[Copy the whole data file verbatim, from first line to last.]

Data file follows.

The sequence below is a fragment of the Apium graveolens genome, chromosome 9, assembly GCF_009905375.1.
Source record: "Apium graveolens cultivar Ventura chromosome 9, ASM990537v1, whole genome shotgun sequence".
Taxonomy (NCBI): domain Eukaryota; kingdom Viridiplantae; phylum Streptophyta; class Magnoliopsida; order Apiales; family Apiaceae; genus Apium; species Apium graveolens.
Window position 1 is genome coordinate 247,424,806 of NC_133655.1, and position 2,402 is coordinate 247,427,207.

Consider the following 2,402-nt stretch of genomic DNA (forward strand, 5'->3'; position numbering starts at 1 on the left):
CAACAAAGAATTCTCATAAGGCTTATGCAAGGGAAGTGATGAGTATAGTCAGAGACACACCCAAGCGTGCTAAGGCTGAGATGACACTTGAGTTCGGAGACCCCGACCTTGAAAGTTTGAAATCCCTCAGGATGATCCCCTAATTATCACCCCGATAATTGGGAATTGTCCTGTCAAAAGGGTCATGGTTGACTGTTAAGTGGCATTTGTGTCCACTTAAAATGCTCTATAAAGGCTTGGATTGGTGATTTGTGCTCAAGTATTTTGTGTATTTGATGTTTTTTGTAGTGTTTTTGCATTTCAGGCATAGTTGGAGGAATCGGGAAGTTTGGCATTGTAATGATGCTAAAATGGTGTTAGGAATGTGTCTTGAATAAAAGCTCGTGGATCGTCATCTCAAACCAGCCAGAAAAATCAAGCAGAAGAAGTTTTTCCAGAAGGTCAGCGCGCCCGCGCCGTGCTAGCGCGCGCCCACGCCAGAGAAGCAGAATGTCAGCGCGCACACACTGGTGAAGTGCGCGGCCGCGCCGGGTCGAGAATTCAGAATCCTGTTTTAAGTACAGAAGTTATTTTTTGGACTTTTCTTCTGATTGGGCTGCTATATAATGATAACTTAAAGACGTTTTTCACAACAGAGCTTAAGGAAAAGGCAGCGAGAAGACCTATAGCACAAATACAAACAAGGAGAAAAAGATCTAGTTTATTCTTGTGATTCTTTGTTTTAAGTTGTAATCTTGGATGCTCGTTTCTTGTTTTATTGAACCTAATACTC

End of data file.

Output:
The sequence below is a fragment of the Apium graveolens genome, chromosome 9, assembly GCF_009905375.1.
Source record: "Apium graveolens cultivar Ventura chromosome 9, ASM990537v1, whole genome shotgun sequence".
Taxonomy (NCBI): domain Eukaryota; kingdom Viridiplantae; phylum Streptophyta; class Magnoliopsida; order Apiales; family Apiaceae; genus Apium; species Apium graveolens.
Window position 1 is genome coordinate 247,424,806 of NC_133655.1, and position 2,402 is coordinate 247,427,207.

Consider the following 2,402-nt stretch of genomic DNA (forward strand, 5'->3'; position numbering starts at 1 on the left):
CAACAAAGAATTCTCATAAGGCTTATGCAAGGGAAGTGATGAGTATAGTCAGAGACACACCCAAGCGTGCTAAGGCTGAGATGACACTTGAGTTCGGAGACCCCGACCTTGAAAGTTTGAAATCCCTCAGGATGATCCCCTAATTATCACCCCGATAATTGGGAATTGTCCTGTCAAAAGGGTCATGGTTGACTGTTAAGTGGCATTTGTGTCCACTTAAAATGCTCTATAAAGGCTTGGATTGGTGATTTGTGCTCAAGTATTTTGTGTATTTGATGTTTTTTGTAGTGTTTTTGCATTTCAGGCATAGTTGGAGGAATCGGGAAGTTTGGCATTGTAATGATGCTAAAATGGTGTTAGGAATGTGTCTTGAATAAAAGCTCGTGGATCGTCATCTCAAACCAGCCAGAAAAATCAAGCAGAAGAAGTTTTTCCAGAAGGTCAGCGCGCCCGCGCCGTGCTAGCGCGCGCCCACGCCAGAGAAGCAGAATGTCAGCGCGCACACACTGGTGAAGTGCGCGGCCGCGCCGGGTCGAGAATTCAGAATCCTGTTTTAAGTACAGAAGTTATTTTTTGGACTTTTCTTCTGATTGGGCTGCTATATAATGATAACTTAAAGACGTTTTTCACAACAGAGCTTAAGGAAAAGGCAGCGAGAAGACCTATAGCACAAATACAAACAAGGAGAAAAAGATCTAGTTTATTCTTGTGATTCTTTGTTTTAAGTTGTAATCTTGGATGCTCGTTTCTTGTTTTATTGAACCTAATACTC